On the back wall facing the main entrance to the St. James Convent there is an elaborately carved inscription in Arabic which, loosely translated, warns all intruders: `This decree from our Lord Sultan and King Al-Daher Abu Sayid Mohammed, cursed be to all those and their sons through generations, and may Almighty God curse whoever harms or inflicts any injustice to this Holy Place. Abu Kheyer Razan hereby guarantees this to the St. James Armenian Convent in Jerusalem. In the year of Mohammed 854 (1488 A.D.)'. This and previous protective edicts have helped strengthen and perpetuate the integrity of the Patriarchate and have provided a basis for succeeding conquerors to honor these pledges.
The final and most important pledge was made by the written declaration of the Turkish Sultan, Abdul Majid, in 1852. This declaration officially established the principle of "Status Quo" (i.e. existing "as is" condition) in the Holy Places, which defines, regulates and maintains, without change, the proprietary rights in the Holy Places granted exclusively to the three major Christian rites--Greek, Armenian and Latin Catholic--thus making the Armenian Church equal in stature to the Catholic and Greek Orthodox Churches despite its relatively small size.
As a result of the "Status Quo", one interesting aspect unique to the Holy Places is the cadre of guards, caretakers, called "Kawasses" who were primarily Moslem, a choice seemingly inspired by logic. Not being Christian, they could impartially administer any Holy Place, thus eliminating points of contention between the three major Christian rites. Over the centuries, these functions were passed from father to son throughout succeeding generations. The Kawasses protecting the Armenian Patriarch have become such familiar figures over the past hundreds of years that the successive generations have learned Armenian and speak it fluently.
Throughout the ensuing decades the resident Armenian community continued to grow and prosper, yielding tradesmen and merchants who shared their prosperity with their Church by donating land and assisting in the construction of new churches, commercial buildings and housing. The need for printed materials in the Armenian language resulted in the establishment of the first printing press in Jerusalem in 1833 within the walls of the St. James Convent. The first issue of "SION", the official monthly publication of the Armenian Patriarchate was first distributed to the public in 1866. In 1841 the first Armenian Theological Seminary was founded just north of Jerusalem, in the town of Ramle, and in 1845 that Seminary was physically moved to a newly-built complex within the confines of the Convent.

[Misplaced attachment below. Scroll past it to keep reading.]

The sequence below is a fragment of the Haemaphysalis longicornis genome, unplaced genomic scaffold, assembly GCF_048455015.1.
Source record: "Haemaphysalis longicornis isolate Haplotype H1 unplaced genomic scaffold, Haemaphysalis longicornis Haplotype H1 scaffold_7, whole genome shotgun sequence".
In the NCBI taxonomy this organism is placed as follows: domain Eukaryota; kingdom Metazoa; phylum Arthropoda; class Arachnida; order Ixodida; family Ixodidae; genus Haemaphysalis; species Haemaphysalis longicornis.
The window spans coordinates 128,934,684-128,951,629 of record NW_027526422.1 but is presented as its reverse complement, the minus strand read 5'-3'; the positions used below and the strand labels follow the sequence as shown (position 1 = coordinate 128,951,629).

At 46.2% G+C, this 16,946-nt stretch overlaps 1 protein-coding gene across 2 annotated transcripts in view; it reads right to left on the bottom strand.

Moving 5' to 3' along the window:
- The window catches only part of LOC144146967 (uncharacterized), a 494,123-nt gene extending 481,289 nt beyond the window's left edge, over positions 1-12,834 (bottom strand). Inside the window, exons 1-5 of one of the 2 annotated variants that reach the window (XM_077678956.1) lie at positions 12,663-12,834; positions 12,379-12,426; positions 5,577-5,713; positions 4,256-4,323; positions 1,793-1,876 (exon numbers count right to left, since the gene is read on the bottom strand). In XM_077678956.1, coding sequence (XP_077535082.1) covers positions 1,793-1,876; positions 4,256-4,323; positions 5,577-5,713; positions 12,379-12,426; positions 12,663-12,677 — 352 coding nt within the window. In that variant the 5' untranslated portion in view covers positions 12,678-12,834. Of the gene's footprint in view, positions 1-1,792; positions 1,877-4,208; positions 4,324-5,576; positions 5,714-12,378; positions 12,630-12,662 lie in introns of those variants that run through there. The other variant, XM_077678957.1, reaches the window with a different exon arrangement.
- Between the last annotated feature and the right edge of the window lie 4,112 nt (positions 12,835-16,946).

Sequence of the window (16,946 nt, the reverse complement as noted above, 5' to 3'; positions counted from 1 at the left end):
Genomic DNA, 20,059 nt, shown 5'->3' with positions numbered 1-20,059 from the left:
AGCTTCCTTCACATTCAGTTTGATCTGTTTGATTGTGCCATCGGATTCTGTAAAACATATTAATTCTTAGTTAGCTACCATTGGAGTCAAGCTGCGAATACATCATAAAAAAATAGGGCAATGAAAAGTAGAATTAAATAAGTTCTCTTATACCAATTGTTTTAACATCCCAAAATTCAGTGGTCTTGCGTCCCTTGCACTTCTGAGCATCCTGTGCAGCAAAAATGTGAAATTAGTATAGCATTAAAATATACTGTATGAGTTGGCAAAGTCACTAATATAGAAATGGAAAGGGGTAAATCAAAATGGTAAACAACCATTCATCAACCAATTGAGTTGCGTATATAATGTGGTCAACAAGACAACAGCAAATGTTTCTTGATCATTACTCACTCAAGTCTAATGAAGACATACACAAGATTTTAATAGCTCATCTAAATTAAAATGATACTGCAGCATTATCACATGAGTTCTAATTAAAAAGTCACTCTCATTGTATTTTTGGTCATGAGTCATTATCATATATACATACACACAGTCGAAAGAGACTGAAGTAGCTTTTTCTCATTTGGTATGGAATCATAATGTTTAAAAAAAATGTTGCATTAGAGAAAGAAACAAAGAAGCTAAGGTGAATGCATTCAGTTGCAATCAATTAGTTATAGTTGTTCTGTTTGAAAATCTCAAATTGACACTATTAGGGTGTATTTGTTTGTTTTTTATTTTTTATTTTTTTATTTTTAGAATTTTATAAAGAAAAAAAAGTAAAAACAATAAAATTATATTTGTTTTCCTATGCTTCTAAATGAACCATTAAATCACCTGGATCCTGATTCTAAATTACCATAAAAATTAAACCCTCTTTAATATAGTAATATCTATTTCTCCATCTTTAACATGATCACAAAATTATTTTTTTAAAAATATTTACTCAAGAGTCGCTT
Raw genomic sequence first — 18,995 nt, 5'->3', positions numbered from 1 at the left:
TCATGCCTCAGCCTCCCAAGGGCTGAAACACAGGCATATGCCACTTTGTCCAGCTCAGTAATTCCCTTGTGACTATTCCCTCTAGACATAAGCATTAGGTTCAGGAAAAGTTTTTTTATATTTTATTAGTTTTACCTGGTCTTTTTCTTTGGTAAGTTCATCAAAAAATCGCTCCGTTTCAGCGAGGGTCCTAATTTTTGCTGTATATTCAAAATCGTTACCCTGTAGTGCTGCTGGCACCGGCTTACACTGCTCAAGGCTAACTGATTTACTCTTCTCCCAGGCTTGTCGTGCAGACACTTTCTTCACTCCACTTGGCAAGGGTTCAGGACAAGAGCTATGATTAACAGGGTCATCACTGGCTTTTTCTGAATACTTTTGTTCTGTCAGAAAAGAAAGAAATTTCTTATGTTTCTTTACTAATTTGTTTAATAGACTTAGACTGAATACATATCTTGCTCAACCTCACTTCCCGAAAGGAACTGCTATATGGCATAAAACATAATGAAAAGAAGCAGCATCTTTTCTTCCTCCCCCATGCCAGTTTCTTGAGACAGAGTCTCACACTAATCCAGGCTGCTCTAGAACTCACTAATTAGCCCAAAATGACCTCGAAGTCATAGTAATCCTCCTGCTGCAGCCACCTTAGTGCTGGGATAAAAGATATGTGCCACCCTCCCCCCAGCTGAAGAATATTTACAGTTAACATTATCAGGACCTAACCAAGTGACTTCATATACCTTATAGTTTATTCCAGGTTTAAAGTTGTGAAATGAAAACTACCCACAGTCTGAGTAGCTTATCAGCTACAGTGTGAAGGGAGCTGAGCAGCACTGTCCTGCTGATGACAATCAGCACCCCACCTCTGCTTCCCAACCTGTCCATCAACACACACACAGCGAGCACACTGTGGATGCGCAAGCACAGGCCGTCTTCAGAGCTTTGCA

As World War I ended, and Palestine was liberated from the Ottoman Turks by the British, there was a large influx of Armenian refugees who were welcomed by the Patriarchate and settled in available facilities. With the increased population in and around the Patriarchate, children's education became a growing matter of concern. Fortunately, the Seminary afforded a ready-made system for the education of boys at the elementary level. This approach, by its nature, must have provided future candidates for the Seminary and subsequent ordination into the priesthood. However, without the inclusion of girls in the scheme, the endeavor was not deemed to be complete. Finally, in the 1860's, a small building was erected adjacent to the Seminary, thus creating the first girls' elementary school in Jerusalem. These schools continued to operate well into the early 1920's.
In 1925, through the efforts of the newly-elected Patriarch Yeghishe Tourian, a staunch believer in education, a unified elementary school came into existence. Patriarch Tourian set about modernizing the curriculum of the Seminary and acquiring highly-qualified instructors from the cadre of talented teachers and educators who had come to Jerusalem as refugees. He envisioned the construction and establishment of an educational institution under one roof to accommodate the growing number of children in the community. In 1929, the unified elementary school officially opened its doors. By consolidating disparate locations, including the St. Gayane Girl's School, this elementary school became the first co-educational institution in the Holy Land and was renamed School of the Holy Translators ("Serpots Tarkmantchats Varjaran") after the Sts. Sahag and Mesrob, the inventors of the Armenian alphabet in approximately 400 A.D. It is in existence today.